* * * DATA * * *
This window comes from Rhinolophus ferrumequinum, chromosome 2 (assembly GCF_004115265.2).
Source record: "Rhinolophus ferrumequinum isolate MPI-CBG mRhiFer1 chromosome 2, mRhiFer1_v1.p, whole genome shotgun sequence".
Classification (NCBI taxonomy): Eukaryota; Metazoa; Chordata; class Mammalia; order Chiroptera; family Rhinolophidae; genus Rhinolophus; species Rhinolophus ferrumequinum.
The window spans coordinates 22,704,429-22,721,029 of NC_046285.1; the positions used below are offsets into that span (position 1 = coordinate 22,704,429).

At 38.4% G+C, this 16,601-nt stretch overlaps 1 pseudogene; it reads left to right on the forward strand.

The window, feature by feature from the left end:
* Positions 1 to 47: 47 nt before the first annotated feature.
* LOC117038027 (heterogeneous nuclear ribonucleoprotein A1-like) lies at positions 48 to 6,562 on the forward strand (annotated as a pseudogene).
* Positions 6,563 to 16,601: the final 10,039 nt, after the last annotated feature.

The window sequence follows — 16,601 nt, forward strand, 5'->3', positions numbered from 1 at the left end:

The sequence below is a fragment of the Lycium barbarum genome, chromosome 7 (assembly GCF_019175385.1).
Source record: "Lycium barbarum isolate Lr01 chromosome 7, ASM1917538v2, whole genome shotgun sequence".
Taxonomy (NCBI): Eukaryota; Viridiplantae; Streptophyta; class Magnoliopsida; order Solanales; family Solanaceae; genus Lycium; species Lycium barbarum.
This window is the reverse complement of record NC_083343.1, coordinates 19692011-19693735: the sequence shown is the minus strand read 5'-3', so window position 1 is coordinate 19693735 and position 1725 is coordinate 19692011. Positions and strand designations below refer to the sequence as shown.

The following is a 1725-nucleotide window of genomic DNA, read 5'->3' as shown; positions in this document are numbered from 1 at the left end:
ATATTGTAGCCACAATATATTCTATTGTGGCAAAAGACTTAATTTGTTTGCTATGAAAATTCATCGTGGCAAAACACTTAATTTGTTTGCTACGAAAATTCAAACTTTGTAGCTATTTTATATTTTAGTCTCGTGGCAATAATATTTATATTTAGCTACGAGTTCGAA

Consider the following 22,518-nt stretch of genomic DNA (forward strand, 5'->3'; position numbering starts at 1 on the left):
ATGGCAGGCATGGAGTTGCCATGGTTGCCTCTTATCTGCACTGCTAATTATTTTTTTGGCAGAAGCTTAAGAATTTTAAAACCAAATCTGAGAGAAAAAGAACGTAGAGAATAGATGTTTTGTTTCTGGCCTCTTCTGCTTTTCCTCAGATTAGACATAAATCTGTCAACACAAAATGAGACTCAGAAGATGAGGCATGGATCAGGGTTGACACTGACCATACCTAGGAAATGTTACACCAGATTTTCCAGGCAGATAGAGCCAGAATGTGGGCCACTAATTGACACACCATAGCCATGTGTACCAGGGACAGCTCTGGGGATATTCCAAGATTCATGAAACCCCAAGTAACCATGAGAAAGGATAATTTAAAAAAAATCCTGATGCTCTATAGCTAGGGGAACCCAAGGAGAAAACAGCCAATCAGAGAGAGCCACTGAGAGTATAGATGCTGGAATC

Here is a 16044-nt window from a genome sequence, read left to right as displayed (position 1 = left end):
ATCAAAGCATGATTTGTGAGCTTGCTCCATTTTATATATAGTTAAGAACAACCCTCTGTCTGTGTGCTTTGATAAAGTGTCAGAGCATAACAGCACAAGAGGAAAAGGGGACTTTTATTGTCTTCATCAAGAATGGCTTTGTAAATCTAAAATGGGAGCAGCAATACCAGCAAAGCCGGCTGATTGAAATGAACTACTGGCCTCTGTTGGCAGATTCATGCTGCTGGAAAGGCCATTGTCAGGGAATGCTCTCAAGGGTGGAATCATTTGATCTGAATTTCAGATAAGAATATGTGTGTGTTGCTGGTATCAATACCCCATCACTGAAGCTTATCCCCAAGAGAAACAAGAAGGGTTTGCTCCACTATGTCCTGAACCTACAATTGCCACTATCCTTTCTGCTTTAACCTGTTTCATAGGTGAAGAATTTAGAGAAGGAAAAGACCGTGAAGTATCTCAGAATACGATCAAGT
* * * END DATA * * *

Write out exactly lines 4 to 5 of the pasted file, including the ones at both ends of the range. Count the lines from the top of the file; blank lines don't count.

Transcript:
The window spans coordinates 22,704,429-22,721,029 of NC_046285.1; the positions used below are offsets into that span (position 1 = coordinate 22,704,429).

At 38.4% G+C, this 16,601-nt stretch overlaps 1 pseudogene; it reads left to right on the forward strand.